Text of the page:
It's Time to 'Back the Truck up' to Buy Stocks Right Now: Strategist

It’s Time to ‘Back the Truck up’ to Buy Stocks Right Now: Strategist

  • This past week’s CPI print of 9.1% is widely being seen as the peak for inflation.
  • Markets are down heavily from all-time highs and many stocks look cheap now.
  • The chief strategist at an $8 trillion firm says it’s time to buy despite economic uncertainty.

This past week’s consumer inflation print of 9.1% is widely being seen as the peak for inflation because the slide in commodity prices could well bring the number down next month.

For many investors, a peak in inflation is seen as the starting gun on a recovery due to the way markets front run events.

The theory goes that as inflation recedes, the


Federal Reserve

will start signaling an easing back on rate hikes, and ultimately if the economy slows to the degree some are forecasting it will have to pivot to rate cuts.

This scenario is far from guaranteed to transpire, but if it is a correct reading of the runes, investors sitting on cash might want to start redeploying it.

Inflation is notoriously hard to forecast though for even the most seasoned economists, and there’s a risk that it could become “sticky” even if it doesn’t go any higher than 9.1%.

For Liz Ann Sonders, chief investment strategist at the $8 trillion stockbroker giant Charles Schwab & Co, inflation looks likely to be slow to return to the distant target of 2%.

“Transport, commodity prices are probably going to start moving down and in some cases they already have, so at this point we can say, overall CPI is likely to be lower next month,” she told Insider. “But there was some of that chatter heading into this month on today’s reading and obviously that didn’t happen”

“The problem is that the shelter component of inflation has been hot too. That may not get much worse from here, but that tends to trend a little bit less volatile. So the likelihood of a major move down in short order is low, just based on how that tends to be a bit stickier.”

Sonders said that given how far off 2% inflation looks right now, she considers it conceivable that Jerome Powell and his Fed colleagues may start signaling they do not need to see it all the way back down to target in order to lift the foot off the pedal-on-hiking. This flexibility could provide the room to stop tightening early enough to achieve a “soft landing” for the economy. Such an occurrence would of course be bullish for stocks.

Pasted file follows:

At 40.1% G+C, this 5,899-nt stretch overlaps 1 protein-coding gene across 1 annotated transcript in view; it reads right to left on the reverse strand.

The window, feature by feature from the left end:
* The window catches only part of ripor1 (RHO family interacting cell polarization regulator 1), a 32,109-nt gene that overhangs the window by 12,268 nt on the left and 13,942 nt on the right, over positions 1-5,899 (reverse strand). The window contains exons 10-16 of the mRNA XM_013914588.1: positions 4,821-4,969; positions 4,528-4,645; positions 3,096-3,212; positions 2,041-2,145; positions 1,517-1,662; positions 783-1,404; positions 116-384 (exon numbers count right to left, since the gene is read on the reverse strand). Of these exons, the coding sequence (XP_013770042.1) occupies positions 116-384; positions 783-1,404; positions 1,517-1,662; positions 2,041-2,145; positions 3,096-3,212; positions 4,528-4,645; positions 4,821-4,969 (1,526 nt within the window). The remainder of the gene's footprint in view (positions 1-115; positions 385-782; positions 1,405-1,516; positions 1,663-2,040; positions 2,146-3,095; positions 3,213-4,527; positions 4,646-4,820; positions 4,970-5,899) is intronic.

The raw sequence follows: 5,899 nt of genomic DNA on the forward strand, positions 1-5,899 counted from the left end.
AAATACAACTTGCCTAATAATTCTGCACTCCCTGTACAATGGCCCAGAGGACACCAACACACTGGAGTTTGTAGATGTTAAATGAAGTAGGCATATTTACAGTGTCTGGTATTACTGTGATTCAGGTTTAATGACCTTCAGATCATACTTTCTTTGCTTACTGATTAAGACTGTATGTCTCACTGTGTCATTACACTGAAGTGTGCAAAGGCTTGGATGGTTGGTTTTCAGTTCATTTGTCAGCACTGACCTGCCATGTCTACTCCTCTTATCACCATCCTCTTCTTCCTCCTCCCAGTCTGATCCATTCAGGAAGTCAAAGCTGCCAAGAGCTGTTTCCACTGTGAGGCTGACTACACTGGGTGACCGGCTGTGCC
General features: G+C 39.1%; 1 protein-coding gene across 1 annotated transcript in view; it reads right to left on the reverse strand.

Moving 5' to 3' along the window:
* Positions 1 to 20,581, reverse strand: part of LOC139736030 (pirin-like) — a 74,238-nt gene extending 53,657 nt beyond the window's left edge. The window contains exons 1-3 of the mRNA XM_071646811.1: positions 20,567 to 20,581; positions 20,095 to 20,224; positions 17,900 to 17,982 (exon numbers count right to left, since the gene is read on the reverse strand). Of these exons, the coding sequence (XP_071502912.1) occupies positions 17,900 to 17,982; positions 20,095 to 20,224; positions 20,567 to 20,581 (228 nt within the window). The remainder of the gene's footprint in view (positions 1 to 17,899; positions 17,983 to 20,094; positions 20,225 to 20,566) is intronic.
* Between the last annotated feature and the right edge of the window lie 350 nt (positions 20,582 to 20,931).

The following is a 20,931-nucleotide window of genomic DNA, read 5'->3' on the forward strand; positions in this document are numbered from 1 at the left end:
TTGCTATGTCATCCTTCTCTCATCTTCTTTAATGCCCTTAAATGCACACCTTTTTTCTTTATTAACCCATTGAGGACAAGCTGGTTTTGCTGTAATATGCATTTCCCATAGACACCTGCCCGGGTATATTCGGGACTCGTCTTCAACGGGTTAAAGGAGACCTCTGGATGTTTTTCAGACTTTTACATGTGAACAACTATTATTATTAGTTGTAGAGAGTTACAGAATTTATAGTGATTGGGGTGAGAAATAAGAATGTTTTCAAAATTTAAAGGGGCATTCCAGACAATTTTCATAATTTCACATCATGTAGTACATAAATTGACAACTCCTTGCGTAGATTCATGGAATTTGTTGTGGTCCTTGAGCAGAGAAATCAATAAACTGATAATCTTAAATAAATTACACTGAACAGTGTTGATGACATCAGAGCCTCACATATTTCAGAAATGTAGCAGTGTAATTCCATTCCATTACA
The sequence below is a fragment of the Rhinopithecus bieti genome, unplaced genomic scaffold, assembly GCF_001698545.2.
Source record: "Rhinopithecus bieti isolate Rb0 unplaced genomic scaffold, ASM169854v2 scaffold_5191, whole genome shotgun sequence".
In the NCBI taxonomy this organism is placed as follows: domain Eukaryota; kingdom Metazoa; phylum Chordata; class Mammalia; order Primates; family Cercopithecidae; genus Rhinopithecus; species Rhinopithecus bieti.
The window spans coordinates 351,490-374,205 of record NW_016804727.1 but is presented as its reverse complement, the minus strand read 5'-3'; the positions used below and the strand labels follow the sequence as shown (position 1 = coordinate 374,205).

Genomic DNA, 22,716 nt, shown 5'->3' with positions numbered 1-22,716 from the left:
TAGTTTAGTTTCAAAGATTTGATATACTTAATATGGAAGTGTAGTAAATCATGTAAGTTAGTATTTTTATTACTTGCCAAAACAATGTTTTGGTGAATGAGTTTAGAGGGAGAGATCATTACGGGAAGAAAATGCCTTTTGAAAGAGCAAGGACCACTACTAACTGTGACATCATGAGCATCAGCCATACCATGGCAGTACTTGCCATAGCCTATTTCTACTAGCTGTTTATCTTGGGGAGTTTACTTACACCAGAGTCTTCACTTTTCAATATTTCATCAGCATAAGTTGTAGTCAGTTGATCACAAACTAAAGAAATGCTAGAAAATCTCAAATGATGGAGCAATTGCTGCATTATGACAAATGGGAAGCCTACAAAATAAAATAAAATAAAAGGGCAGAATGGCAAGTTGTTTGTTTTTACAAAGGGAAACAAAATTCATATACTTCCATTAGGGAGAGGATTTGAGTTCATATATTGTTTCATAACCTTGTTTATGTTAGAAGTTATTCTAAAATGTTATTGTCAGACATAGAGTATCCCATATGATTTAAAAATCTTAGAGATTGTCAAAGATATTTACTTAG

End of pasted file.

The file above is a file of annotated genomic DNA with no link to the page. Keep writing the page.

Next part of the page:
Complicating the picture at the moment is the fact that payroll numbers continue to be strong. Sonders said that does not necessarily mean there isn’t weakness in the economy. Strong jobs numbers are a lagging indicator with hiring freezes and layoffs taking some time to be fully reflected.

Despite a somewhat bearish take on the economy Sonders is relatively bullish on stocks at these prices, providing you have a long time horizon and apply some crucial quality control.

“What I would tell a 22-year old investors who’s got a 40-year time horizon, inherited a million dollars and doesn’t need the money now is ‘back up the truck’ and buy here, because even if the low isn’t t in it’s a great opportunity.”

“If it was a 75-year old investor who has a nest egg and they’re living off the income associated with it and they can’t afford to lose much or any of the principal, what I would tell that investor is entirely different .”

“So, broadly from a tactical perspective, what we’re saying for equity investors, especially those who are stock-pickers, is don’t get out over your skis. Don’t take risk beyond what your strategic allocations suggests is appropriate. Make sure you’re diversified, including outside the US. But importantly, stay very much up in quality.”

In terms of what to buy specifically, Sonders says investors should get away from seeing everything through the lens of sectors.

“We moved away from sector recommendations back in February and went to a sector-neutral approach because we’ve been emphasizing factor-based investing to a much more significant degree than sector-based.

“Factors that we’ve been emphasizing that anybody really can screen for through a variety of sources including our own, would be strong free cash flow, healthy yield, balance sheets with low debt, high cash, positive earnings revisions and sticky profit margins in a growth constrained environment.”

“That’s a quality wrapper around a number of different factors, and you can apply that type of screening across all sectors.”

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